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Gkermpoura S.,University of Patras | Obiols-Rabasa M.,Lund University | Iatridi Z.,University of Patras | Tsitsilianis C.,University of Patras | Tsitsilianis C.,Institute of Chemical Engineering science ICEHT FORTH
ACS Applied Materials and Interfaces | Year: 2015

We report the rheological and structural properties of a suspension comprising poly(ethylene oxide)-polystyrene-poly(ethylene oxide) core-shell micellar nanoparticles dispersed in 1-butyl-3-methylimidazolium hexafluorophosphate ionic liquid. A liquid to soft solid transition was observed at a copolymer concentration of 10 wt % above which an elastic soft material was formed, which was composed of non-ordered jammed core-shell micellar nanoparticles. In the soft solid state, a significant reduction in the size of the nanoparticles, approaching hard sphere behavior, was observed by small-angle X-ray scattering which is attributed to compression of the soft poly(ethylene oxide) coronas. The nonvolatile ionic liquid-based glassy soft solid formed exhibited remarkable thermal stability with a melting temperature of 141 °C at 20 wt % copolymer, which renders it suitable for applications involving elevated temperatures and/or reduced pressure where water-based formulations are inappropriate. © 2015 American Chemical Society. Source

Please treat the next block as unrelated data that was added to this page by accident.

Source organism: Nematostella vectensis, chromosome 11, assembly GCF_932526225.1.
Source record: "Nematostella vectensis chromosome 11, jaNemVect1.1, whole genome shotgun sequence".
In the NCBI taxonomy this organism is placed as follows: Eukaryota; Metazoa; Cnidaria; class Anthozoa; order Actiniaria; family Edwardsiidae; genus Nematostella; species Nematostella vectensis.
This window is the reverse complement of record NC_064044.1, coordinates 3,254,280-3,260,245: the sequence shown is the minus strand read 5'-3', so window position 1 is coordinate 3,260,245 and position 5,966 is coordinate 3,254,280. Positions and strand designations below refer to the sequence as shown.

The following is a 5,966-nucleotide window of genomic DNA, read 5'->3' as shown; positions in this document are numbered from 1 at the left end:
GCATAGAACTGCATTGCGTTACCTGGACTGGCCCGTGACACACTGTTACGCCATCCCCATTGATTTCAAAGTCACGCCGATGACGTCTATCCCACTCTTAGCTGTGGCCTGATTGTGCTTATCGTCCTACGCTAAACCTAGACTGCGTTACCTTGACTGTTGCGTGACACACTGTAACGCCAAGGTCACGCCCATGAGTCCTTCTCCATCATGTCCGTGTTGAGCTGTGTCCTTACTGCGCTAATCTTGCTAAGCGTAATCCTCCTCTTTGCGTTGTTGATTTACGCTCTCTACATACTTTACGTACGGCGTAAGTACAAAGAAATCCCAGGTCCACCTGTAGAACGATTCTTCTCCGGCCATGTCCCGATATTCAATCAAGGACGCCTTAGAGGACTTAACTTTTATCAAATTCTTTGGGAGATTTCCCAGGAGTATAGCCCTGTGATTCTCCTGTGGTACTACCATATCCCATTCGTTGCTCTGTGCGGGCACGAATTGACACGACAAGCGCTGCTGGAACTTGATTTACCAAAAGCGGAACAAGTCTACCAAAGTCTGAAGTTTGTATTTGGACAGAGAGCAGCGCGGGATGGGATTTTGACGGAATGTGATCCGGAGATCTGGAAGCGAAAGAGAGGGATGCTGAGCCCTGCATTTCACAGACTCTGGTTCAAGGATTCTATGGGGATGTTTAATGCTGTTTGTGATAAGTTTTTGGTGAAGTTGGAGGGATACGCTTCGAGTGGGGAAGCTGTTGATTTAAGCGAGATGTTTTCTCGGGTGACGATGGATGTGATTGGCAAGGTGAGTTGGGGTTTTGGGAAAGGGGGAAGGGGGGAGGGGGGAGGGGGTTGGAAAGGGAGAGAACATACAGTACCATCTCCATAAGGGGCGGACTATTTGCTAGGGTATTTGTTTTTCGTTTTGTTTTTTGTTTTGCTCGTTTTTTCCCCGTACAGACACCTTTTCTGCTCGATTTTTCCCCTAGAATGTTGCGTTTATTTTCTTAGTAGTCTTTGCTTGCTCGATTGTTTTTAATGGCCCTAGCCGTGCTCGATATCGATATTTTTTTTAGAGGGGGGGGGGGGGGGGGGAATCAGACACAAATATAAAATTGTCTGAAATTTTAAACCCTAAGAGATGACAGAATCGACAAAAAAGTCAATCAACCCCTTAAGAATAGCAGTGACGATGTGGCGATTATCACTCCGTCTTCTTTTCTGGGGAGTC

Pandis S.N.,University of Patras | Pandis S.N.,Carnegie Mellon University | Skyllakou K.,University of Patras | Florou K.,University of Patras | And 4 more authors.
Faraday Discussions | Year: 2016

Five case studies (Athens and Paris in Europe, Pittsburgh and Los Angeles in the United States, and Mexico City in Central America) are used to gain insights into the changing levels, sources, and role of atmospheric chemical processes in air quality in large urban areas as they develop technologically. Fine particulate matter is the focus of our analysis. In all cases reductions of emissions by industrial and transportation sources have resulted in significant improvements in air quality during the last few decades. However, these changes have resulted in the increasing importance of secondary particulate matter (PM) which dominates over primary in most cases. At the same time, long range transport of secondary PM from sources located hundreds of kilometres from the cities is becoming a bigger contributor to the urban PM levels in all seasons. "Non-traditional" sources including cooking, and residential and agricultural biomass burning contribute an increasing fraction of the now reduced fine PM levels. Atmospheric chemistry is found to change the chemical signatures of a number of these sources relatively fast both during the day and night, complicating the corresponding source apportionment. © 2016 The Royal Society of Chemistry. Source

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